Metformin’s main site of action is at the liver to reduce the excessive sugar release seen in type 2 diabetes. Metformin does not cause weight gain, and is usually the first choice of medication to treat type 2 diabetes. However, if you have kidney or liver problems, heart failure, or are very sick, metformin cannot be used.
The main side effects of metformin are diarrhea and stomach upset or cramping. It is important to take metformin with food to reduce stomach-related side effects. A very rare side effect (less than 1 person per 100,000 patients taking metformin) is lactic acidosis (a build-up of lactic acid in your blood). Lactic acidosis is very dangerous, and usually fatal. Generally, the people who develop this rare side effect are the ones who shouldn’t have been taking metformin in the first place (people with kidney problems or heart failure, or alcoholism).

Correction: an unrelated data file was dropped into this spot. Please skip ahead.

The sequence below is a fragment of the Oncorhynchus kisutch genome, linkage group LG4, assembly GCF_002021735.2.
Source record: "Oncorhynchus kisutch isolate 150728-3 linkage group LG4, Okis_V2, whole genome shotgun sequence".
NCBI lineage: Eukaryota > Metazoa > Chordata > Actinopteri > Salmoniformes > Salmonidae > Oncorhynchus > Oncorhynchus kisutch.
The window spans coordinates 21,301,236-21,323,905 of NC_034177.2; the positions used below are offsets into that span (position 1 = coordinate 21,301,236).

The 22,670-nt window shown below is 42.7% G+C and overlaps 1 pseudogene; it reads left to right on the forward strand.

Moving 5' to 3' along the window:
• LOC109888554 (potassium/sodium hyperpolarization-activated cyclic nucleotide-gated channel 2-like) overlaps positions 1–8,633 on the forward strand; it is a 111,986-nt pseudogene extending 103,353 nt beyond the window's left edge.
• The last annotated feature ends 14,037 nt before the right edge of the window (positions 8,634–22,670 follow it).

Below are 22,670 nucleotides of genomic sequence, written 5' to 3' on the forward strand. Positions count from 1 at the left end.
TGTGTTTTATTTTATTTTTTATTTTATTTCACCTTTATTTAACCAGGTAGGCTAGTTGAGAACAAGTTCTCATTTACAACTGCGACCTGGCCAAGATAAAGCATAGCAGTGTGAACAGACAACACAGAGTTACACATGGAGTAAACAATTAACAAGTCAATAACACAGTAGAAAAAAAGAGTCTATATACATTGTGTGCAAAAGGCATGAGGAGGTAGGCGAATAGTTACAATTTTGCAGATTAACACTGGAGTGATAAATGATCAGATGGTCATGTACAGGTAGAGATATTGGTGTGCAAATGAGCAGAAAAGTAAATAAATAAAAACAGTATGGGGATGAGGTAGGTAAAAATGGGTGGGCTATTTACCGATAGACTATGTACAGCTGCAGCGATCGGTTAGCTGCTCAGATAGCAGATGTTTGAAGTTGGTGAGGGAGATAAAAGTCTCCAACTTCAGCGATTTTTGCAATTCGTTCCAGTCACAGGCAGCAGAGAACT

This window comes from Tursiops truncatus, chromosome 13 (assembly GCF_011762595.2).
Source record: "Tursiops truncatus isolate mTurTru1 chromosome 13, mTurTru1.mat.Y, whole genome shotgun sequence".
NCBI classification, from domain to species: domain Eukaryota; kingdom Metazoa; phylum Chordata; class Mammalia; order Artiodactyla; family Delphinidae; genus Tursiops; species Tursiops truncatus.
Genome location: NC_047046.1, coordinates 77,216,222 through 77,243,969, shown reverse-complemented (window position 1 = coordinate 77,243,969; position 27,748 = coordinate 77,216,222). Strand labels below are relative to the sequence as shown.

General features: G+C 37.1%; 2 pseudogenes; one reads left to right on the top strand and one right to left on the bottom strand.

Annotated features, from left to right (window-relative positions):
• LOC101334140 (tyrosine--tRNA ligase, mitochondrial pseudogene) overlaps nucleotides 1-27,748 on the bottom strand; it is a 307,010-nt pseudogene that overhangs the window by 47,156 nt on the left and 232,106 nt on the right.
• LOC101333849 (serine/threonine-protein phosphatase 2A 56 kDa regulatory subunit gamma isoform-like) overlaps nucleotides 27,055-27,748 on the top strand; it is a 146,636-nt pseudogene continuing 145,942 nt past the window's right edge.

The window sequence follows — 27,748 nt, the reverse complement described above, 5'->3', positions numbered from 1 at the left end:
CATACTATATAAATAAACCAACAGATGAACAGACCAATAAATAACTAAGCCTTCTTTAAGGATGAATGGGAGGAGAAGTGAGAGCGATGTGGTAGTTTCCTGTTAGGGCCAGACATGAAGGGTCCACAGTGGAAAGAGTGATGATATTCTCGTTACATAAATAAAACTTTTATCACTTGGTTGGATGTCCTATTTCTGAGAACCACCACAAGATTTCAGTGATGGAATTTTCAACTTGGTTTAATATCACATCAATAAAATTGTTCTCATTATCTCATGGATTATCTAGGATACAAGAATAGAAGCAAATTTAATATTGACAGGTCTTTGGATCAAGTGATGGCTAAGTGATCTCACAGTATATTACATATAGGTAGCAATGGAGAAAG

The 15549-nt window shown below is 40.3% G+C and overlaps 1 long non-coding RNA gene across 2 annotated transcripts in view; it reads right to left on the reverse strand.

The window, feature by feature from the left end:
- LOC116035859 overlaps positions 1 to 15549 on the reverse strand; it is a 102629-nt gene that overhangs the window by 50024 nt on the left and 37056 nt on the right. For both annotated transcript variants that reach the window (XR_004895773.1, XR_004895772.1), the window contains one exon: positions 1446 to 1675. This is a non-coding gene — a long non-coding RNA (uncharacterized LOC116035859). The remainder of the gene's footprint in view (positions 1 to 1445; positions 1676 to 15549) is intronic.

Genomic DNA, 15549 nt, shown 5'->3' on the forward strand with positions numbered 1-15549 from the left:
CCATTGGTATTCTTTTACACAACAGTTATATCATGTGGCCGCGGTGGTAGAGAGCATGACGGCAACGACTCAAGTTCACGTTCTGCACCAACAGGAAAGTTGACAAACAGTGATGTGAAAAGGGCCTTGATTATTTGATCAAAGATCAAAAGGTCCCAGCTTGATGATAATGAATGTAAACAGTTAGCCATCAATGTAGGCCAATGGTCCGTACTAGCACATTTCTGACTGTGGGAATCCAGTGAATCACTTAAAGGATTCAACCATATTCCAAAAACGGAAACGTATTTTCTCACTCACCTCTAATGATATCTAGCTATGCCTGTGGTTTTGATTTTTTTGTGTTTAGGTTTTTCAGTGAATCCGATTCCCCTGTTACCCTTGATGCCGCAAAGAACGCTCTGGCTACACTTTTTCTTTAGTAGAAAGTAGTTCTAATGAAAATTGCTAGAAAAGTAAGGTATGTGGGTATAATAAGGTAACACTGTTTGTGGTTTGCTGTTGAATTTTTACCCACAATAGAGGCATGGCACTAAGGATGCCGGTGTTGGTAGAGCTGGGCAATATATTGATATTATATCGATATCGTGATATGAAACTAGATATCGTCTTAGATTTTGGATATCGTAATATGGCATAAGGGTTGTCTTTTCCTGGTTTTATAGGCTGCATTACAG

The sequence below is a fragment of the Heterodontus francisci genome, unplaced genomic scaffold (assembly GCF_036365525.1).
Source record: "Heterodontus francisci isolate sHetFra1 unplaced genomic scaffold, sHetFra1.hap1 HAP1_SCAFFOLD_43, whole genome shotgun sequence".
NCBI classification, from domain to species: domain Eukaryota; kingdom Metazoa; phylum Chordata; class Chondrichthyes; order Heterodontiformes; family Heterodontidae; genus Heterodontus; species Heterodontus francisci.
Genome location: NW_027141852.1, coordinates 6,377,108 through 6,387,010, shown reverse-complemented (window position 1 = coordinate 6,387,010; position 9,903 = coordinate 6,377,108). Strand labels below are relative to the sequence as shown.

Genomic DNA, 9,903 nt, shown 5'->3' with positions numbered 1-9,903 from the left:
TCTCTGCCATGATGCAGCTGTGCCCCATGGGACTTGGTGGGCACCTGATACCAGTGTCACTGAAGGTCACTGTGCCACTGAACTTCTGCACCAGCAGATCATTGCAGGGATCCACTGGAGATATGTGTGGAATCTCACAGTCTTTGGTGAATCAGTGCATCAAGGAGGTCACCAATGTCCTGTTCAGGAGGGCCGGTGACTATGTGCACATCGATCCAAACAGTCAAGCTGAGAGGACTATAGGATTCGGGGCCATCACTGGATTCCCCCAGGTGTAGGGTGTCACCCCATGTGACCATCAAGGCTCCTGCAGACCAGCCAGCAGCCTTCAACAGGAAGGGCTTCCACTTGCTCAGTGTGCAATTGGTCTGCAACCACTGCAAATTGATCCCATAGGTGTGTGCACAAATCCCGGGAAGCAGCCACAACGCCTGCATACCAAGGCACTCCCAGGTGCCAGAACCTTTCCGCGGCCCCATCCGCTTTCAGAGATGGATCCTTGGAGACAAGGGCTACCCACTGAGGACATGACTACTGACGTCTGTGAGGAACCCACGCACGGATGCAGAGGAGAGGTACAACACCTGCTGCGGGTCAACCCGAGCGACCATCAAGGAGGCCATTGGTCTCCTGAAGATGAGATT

Metformin is also called a euglycemic, which means it may restore the blood sugar to normal or non-diabetic levels. If you are treated with metformin alone, you should not experience low blood sugars. And if you are treated with metformin and other blood sugar normalizing (“euglycemic”) agents (such as thiazolidinediones, starch blockers, or incretins) you also should not have low blood sugars. However, hypoglycemia or low blood sugars may develop when you take metformin together with insulin releasing pills and insulin, because they raise insulin levels and increase the risk of developing lows.
In short, metformin decreases glucose production by the liver
The most common side effects are:
- Diarrhea and stomach cramping
- Low blood sugars, when used in combination with insulin releasing pills (secretagogues) and insulin
A rare side effect of metformin is lactic acid build up.
For more information about Metformin pill strength (formulations), initial and final doses, side effects, and different Metformin containing preparations on the market, see our Medications Table.
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